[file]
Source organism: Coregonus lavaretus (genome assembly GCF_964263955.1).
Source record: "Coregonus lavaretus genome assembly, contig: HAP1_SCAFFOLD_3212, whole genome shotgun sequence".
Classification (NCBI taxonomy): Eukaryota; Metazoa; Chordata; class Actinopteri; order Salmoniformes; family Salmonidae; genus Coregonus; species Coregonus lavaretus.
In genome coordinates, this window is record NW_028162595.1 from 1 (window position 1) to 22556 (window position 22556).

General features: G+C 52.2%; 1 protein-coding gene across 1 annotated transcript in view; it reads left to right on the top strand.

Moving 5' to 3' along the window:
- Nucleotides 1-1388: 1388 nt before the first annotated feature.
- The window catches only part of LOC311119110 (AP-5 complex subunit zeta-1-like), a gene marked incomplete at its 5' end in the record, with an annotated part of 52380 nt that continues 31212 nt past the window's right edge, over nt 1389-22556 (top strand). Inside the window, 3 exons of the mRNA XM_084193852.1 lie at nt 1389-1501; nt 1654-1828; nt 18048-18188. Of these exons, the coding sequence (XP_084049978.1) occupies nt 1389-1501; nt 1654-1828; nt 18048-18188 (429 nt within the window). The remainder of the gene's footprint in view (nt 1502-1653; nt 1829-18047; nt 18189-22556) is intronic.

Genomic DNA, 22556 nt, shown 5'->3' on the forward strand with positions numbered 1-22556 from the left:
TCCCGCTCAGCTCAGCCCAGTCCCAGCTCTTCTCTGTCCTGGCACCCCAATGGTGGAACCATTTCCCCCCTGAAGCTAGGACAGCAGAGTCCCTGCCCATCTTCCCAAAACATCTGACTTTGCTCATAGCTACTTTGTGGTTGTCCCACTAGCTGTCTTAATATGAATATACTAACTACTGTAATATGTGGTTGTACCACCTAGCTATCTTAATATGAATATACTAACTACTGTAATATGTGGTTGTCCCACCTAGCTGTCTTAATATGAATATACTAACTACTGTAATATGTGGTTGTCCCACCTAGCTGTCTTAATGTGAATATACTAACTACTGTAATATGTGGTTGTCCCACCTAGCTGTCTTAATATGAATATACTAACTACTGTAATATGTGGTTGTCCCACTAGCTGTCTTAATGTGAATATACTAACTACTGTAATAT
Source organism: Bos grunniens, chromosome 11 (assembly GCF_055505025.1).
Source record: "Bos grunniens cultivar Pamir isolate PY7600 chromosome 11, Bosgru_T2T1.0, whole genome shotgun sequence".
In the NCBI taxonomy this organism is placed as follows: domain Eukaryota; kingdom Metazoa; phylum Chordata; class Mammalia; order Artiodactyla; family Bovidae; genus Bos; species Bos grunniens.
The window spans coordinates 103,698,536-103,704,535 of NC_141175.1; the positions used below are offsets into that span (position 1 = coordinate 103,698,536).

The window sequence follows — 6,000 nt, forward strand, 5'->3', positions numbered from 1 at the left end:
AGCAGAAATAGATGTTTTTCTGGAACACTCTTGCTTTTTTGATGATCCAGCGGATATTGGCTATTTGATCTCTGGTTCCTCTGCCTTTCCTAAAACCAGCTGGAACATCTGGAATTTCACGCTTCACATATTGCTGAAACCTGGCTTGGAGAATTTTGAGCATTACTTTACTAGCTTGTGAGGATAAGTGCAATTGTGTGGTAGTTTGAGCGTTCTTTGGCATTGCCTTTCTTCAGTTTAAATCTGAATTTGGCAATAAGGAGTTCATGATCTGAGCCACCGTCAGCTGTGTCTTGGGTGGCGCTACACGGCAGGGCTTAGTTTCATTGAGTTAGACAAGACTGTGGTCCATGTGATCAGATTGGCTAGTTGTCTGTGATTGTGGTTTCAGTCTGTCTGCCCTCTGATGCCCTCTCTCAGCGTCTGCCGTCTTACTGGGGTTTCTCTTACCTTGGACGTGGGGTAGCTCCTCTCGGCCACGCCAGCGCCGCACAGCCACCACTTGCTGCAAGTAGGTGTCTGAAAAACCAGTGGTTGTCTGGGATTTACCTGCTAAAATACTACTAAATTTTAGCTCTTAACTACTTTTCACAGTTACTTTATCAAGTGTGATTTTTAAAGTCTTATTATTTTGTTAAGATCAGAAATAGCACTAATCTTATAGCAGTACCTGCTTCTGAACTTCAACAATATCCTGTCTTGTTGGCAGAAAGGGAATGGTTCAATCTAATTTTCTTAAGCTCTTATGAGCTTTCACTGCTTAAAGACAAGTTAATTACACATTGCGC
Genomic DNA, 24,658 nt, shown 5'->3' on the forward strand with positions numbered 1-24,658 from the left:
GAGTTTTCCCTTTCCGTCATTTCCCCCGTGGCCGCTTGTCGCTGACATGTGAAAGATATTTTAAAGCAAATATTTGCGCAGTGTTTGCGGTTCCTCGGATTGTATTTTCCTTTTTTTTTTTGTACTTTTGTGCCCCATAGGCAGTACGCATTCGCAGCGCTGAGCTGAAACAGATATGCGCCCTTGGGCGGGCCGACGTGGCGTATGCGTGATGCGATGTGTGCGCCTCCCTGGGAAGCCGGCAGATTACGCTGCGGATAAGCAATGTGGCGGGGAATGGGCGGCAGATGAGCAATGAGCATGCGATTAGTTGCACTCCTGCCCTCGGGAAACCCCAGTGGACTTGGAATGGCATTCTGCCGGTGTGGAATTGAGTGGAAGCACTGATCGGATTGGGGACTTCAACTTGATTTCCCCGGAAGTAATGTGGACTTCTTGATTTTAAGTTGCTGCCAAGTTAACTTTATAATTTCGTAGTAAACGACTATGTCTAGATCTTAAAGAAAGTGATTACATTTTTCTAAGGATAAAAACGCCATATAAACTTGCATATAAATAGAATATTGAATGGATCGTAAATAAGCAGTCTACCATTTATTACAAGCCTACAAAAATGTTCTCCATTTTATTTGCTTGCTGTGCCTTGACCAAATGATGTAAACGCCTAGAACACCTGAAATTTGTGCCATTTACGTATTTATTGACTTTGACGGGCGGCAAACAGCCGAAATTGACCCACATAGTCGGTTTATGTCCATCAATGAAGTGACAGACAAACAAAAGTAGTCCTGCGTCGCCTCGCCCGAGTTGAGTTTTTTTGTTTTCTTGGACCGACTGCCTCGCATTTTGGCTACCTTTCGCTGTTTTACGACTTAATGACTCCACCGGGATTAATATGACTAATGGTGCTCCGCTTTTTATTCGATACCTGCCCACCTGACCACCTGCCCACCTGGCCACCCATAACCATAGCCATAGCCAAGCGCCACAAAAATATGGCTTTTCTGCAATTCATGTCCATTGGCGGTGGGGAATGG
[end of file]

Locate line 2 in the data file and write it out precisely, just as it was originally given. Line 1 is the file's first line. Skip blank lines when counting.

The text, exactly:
Source record: "Coregonus lavaretus genome assembly, contig: HAP1_SCAFFOLD_3212, whole genome shotgun sequence".